The answer to this question may seem obvious, but it’s not. If it were, people in this country wouldn’t have been arguing about it for the last nine years. Is sleep deprivation torture? What about sexual humiliation? Waterboarding? Applying electrical current to a person’s body?
Torture update: Among the many things revealed in the latest Wikileaks dump of 400,000 U.S. military documents are revelations of torture conducted by Iraqi police and military. The British newspaper the Guardian has done some of the best reporting on this part of the material. Here they report on the U.S. military practice of turning detainees over to the Iraqi Wolf Brigade, which was notorious for its use of torture.
Nancy Guzmán Jasmen, Romo, Confesiones De Un Torturador, 1. ed. (Santiago, Chile: Editorial Planeta Chilena, 2000).
“Yo creo que aplicar corriente no es tortura.” (My translation.)
The views expressed here are those of the author and do not necessarily represent those of the entire War Times project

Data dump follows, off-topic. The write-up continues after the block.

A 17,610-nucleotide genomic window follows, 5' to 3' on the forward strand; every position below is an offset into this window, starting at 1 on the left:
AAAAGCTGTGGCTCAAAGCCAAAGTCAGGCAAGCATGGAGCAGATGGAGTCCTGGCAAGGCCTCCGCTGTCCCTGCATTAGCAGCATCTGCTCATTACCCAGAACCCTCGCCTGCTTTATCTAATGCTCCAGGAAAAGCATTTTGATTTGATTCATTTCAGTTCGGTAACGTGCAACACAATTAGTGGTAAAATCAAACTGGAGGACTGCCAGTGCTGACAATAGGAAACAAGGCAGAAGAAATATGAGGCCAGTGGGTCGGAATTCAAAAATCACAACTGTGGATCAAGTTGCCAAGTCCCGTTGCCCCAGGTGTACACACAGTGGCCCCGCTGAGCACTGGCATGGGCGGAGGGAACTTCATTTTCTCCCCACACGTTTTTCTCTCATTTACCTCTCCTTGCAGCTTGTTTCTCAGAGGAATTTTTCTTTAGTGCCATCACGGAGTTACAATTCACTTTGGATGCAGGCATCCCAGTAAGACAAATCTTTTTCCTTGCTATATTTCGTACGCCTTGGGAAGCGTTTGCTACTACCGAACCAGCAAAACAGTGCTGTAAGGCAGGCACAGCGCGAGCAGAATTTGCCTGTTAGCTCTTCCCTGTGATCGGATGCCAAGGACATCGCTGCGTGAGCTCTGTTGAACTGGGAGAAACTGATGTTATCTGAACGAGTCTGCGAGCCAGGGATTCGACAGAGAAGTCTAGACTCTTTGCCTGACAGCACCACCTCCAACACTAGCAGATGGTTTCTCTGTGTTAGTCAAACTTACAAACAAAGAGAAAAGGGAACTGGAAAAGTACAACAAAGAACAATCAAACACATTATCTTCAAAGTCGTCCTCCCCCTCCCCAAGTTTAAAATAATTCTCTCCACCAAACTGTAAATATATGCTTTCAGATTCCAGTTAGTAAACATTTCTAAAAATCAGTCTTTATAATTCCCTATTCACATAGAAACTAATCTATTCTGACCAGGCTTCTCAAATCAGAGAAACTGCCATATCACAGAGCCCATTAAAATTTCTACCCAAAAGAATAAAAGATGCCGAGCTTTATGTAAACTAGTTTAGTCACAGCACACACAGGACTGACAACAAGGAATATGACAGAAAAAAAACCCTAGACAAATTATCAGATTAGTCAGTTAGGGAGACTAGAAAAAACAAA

Rebecca Gordon is a member of the War Times/Tiempo de Guerras organizing committee. She has been a political activist for more years than she cares to remember, working on issues of feminism, war and peace, economic and racial justice, and specifically torture in the post-9/11 United States. Rebecca's new book, Mainstreaming Torture comes out in May 2014 from Oxford University Press. She's also the author of Letters From Nicaragua, a record of six months spent in the war zones during the contra war.
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